Colonel David Butler, a spokesman for US Forces Afghanistan, said a CH-47 Chinook helicopter "hit the ground hard on the way to drop passengers off" during a mission in the country’s southern province of Helmand on Saturday, Presstv Reported.
Butler said the helicopter had been totally destroyed during the landing, adding that, "both Afghan and US personnel were injured but all are stable and expected to recover.”
The American official ruled out the possibility of any “hostile fire or enemy contact” in the incident.
Chinooks are the workhorse aircraft for foreign forces in Afghanistan and are used to transfer troops and supplies across the country.
The incident comes as a wave of assaults by the Taliban militants has forced the Afghan and American militaries to make far greater use of air transport to move troops and supplies. Inadequate training and poor planning have, however, led to frequent crashes.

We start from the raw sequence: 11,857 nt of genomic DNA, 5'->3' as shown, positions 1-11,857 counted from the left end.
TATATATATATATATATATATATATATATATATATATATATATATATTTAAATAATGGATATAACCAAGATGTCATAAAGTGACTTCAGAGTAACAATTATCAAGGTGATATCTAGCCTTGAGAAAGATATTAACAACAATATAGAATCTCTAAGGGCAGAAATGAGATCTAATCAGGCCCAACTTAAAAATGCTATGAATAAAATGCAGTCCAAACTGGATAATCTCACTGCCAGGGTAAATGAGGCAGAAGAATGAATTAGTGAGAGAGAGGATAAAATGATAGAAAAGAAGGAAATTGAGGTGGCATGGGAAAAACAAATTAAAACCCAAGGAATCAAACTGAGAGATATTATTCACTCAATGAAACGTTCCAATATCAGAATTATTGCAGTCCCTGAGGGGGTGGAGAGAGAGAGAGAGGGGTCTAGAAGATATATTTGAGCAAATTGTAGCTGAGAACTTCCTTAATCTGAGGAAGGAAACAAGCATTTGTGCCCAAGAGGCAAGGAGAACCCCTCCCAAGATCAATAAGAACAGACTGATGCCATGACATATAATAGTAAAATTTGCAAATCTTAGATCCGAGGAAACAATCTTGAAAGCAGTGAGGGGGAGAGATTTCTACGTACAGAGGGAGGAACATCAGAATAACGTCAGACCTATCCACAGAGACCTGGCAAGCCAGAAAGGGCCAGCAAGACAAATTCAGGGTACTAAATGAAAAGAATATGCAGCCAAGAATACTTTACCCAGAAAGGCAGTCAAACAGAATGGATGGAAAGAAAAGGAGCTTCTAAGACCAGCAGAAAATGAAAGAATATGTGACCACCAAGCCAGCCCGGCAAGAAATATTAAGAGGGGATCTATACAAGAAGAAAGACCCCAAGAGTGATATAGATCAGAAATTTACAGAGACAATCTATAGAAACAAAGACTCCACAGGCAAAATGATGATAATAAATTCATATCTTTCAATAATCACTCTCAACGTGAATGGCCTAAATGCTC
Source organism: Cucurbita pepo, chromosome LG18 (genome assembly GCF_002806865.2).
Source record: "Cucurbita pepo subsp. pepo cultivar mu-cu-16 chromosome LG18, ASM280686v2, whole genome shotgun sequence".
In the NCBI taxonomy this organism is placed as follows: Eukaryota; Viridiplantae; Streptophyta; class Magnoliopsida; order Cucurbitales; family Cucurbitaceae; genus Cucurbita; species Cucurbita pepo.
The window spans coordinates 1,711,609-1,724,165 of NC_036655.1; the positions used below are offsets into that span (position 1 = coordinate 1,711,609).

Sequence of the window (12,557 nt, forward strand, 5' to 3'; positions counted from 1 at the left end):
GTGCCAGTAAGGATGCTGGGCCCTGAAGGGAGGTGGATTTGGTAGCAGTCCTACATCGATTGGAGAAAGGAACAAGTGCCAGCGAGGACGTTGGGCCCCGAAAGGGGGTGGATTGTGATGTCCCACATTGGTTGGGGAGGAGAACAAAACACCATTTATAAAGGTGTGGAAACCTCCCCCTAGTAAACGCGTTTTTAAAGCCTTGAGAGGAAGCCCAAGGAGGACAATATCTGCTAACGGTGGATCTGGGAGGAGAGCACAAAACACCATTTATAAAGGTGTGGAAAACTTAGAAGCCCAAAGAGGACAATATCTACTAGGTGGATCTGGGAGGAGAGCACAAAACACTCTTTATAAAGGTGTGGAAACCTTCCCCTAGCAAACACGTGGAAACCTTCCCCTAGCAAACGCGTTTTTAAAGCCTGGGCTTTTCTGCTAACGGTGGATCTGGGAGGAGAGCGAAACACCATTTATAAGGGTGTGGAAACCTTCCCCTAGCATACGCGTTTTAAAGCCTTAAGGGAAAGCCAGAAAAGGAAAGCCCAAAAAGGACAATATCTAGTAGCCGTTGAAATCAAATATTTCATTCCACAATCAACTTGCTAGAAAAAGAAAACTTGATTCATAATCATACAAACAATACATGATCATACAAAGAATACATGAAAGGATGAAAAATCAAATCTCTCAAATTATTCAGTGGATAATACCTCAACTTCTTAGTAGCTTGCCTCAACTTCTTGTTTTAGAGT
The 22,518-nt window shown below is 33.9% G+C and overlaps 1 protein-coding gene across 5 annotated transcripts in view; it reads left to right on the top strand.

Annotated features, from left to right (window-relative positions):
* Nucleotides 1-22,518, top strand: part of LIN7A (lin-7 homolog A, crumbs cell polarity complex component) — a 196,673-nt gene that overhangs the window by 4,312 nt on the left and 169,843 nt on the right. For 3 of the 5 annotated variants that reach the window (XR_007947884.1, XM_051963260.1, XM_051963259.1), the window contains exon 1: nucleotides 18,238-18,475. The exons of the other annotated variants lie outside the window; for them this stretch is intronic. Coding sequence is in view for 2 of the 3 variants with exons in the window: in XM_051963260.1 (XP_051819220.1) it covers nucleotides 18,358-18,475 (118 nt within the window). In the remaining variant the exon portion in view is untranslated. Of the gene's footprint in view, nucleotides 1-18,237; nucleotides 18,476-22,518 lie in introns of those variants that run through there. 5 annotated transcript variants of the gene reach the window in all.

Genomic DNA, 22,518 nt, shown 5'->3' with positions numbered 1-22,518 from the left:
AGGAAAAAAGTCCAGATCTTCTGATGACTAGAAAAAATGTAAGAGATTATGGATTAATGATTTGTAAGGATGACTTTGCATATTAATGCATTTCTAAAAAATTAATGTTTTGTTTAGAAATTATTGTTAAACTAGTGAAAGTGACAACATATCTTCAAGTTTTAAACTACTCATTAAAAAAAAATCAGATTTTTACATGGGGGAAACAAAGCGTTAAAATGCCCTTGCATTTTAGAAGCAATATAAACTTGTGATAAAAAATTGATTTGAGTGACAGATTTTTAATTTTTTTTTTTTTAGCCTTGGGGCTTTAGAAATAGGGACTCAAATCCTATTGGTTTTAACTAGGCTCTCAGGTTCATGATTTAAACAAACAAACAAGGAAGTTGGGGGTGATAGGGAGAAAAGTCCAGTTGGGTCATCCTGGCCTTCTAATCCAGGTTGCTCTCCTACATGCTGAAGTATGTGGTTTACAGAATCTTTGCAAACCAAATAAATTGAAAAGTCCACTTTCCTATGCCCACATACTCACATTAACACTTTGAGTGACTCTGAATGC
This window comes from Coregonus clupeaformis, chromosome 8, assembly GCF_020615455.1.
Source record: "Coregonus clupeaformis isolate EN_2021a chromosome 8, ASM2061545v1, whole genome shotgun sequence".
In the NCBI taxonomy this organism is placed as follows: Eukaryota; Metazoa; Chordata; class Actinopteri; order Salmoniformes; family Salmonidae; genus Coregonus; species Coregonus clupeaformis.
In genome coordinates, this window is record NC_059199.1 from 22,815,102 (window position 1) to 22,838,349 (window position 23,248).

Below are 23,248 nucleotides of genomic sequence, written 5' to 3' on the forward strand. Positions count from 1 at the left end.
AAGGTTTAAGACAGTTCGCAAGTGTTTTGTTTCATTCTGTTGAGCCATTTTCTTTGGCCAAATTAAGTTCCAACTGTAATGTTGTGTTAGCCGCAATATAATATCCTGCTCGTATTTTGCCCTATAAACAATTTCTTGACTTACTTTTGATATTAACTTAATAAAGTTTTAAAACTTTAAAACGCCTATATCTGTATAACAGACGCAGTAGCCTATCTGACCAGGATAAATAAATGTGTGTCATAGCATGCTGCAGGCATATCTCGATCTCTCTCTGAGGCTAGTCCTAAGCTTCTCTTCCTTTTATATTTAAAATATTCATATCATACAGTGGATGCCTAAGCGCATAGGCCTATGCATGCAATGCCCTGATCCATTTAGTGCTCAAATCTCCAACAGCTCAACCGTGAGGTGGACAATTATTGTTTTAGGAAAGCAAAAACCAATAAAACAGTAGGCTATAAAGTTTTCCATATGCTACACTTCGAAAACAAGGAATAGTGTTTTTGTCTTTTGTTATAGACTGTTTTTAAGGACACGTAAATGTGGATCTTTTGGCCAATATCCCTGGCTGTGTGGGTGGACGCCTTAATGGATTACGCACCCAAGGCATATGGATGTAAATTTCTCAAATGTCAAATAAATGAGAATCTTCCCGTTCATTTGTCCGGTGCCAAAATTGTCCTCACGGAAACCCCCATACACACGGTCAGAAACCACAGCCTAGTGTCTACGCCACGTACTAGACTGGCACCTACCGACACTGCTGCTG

The war-wracked country has been struggling to stop scores of deadly attacks by the Taliban militant group almost across the country over the past months.
The Taliban’s five-year rule over at least three quarters of Afghanistan came to an end when the United States and its allies invaded the country on October 7, 2001 as part of Washington’s so-called war on terror; but ever since, the group has been involved in widespread militancy.
Many parts of the country remain under militant control despite the years-long presence of US-led foreign forces in the country.
Daesh, which has already been defeated in Syria and Iraq, has also taken advantage of the chaos in Afghanistan and established a foothold in the country’s eastern and northern regions.
The administration of President Donald Trump is now negotiating with the Taliban in an attempt to discourage the group from attacking US troops.
The Taliban have stepped up attacks on security installations in their so-called spring offensive amid direct talks with the United States, rejecting calls by the US’s chief negotiator Zalmay Khalilzad to lay down their arms.